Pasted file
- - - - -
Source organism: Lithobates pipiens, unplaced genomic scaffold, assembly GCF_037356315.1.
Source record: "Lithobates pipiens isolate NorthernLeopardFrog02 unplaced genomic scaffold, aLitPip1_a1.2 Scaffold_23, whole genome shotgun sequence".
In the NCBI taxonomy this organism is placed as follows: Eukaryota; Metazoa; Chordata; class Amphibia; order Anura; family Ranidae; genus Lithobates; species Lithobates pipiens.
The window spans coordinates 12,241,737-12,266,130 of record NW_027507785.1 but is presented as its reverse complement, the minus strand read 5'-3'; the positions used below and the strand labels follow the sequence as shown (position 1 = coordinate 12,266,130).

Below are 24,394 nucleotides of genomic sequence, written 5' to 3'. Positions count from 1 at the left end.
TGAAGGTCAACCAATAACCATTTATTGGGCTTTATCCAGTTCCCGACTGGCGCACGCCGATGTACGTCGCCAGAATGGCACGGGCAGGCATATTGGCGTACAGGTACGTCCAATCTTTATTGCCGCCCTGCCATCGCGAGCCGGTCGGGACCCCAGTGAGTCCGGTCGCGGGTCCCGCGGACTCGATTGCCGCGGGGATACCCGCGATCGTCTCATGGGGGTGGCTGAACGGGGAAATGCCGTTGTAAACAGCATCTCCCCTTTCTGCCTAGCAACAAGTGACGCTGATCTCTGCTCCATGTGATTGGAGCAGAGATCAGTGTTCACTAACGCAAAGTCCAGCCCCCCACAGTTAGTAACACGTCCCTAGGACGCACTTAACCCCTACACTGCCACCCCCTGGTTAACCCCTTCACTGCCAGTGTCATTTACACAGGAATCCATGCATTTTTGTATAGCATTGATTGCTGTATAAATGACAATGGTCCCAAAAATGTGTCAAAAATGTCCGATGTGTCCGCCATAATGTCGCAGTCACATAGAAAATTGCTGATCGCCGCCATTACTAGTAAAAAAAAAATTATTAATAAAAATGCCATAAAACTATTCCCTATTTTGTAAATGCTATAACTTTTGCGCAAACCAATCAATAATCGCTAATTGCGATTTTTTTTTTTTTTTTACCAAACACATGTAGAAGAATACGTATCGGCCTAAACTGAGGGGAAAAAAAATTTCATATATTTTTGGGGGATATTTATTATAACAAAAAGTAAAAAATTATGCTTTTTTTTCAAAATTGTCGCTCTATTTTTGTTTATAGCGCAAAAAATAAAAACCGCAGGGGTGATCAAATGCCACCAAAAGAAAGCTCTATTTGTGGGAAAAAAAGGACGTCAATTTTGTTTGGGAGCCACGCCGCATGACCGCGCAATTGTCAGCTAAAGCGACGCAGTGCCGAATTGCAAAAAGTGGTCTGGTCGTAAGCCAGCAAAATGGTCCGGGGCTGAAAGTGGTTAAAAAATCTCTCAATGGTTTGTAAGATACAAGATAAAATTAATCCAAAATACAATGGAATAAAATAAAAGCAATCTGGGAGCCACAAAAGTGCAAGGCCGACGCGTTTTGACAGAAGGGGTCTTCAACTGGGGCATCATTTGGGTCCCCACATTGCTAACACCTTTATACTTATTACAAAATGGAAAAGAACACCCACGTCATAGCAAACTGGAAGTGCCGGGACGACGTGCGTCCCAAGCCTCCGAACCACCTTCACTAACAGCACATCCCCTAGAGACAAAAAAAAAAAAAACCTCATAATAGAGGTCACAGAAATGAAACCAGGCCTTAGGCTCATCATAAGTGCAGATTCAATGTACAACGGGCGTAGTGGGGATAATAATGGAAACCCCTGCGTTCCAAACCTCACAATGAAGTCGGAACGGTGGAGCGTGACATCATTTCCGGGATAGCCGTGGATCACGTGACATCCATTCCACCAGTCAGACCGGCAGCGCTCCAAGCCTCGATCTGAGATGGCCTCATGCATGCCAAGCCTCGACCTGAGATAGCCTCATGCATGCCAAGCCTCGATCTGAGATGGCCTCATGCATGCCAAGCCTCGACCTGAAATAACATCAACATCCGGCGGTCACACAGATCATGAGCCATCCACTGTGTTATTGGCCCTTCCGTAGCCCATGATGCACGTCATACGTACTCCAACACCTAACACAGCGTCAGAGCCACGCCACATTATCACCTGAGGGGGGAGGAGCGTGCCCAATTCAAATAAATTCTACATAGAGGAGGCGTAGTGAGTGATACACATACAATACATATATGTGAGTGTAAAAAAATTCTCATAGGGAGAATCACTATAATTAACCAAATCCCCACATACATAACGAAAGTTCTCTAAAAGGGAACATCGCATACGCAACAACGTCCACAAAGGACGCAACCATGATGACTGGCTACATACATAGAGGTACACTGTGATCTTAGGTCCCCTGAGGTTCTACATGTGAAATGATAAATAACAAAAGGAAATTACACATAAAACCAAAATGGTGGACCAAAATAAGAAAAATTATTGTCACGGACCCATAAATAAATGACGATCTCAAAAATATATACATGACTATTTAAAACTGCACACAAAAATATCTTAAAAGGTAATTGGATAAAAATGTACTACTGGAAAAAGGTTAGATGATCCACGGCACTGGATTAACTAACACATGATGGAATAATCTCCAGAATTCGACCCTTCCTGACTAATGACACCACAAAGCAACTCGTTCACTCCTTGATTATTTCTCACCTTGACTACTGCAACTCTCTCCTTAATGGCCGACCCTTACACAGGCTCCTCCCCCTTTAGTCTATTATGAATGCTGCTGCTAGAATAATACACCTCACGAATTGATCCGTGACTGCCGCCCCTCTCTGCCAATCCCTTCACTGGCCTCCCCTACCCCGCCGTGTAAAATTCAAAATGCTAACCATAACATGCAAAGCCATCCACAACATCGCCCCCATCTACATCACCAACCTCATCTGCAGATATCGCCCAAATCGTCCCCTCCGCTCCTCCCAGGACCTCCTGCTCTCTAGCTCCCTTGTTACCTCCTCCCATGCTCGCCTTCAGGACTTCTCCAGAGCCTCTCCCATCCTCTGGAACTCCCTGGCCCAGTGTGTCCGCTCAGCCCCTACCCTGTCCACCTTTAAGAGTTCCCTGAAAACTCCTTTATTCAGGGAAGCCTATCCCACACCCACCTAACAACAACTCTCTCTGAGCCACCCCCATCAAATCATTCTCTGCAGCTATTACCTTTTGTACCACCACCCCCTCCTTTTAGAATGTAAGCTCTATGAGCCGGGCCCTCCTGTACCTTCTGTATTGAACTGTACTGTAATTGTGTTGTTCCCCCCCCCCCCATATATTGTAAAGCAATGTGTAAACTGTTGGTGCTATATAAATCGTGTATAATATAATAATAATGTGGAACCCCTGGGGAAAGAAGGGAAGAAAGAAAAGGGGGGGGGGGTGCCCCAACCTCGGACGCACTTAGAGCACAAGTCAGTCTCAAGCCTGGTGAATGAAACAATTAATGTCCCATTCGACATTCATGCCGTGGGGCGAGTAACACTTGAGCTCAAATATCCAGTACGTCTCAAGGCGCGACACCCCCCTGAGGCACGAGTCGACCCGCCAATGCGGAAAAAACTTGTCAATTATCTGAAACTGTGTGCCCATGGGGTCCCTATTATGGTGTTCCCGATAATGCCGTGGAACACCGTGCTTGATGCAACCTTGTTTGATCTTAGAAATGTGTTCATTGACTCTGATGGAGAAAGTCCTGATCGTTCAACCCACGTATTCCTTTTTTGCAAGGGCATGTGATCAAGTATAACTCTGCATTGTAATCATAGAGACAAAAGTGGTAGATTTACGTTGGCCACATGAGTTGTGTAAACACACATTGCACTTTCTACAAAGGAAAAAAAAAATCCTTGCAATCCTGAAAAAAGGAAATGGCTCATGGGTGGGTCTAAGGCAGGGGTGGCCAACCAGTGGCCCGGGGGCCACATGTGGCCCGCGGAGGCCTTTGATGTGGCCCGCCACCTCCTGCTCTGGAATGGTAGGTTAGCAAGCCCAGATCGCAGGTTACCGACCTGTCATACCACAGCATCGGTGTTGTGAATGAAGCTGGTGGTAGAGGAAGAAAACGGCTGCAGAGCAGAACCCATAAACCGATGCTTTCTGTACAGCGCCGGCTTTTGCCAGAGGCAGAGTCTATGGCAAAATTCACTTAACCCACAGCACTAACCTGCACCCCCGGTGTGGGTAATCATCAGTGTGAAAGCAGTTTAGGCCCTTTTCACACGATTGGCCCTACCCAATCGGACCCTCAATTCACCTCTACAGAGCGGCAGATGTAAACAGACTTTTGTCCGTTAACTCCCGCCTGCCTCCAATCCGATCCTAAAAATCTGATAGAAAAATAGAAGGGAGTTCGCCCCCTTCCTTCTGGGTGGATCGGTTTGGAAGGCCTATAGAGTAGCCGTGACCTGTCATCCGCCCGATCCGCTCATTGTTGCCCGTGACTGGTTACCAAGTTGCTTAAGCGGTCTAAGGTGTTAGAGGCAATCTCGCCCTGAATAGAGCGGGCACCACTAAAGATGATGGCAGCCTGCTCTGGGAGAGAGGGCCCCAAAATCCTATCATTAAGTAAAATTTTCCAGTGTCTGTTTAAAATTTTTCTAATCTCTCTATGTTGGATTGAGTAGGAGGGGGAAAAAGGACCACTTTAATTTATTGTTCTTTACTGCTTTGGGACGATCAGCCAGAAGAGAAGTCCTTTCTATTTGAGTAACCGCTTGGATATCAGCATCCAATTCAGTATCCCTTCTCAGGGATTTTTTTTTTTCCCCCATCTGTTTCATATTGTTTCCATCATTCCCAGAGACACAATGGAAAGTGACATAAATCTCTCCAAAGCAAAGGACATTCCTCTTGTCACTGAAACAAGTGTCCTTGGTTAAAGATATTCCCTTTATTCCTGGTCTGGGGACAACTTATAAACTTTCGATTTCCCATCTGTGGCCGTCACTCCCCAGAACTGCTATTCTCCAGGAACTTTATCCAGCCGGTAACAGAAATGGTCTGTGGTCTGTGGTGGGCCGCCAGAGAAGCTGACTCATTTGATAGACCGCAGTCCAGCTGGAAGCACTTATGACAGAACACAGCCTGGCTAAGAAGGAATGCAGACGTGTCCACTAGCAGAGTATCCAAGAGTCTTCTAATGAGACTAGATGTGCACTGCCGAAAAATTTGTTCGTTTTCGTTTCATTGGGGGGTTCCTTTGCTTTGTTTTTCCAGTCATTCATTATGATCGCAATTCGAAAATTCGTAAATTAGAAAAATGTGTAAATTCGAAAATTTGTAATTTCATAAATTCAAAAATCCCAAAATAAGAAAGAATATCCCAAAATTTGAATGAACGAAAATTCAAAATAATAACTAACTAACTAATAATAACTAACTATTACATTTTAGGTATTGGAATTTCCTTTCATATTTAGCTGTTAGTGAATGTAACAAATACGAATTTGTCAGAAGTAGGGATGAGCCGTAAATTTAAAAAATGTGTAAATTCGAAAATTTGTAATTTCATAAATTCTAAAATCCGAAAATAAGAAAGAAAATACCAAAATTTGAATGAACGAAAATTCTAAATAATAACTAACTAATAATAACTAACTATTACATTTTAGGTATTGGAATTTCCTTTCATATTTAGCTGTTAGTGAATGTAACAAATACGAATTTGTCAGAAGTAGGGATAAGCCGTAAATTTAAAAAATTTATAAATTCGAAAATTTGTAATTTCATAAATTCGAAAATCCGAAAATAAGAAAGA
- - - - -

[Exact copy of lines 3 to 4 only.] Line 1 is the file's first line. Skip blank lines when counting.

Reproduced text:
In the NCBI taxonomy this organism is placed as follows: Eukaryota; Metazoa; Chordata; class Amphibia; order Anura; family Ranidae; genus Lithobates; species Lithobates pipiens.
The window spans coordinates 12,241,737-12,266,130 of record NW_027507785.1 but is presented as its reverse complement, the minus strand read 5'-3'; the positions used below and the strand labels follow the sequence as shown (position 1 = coordinate 12,266,130).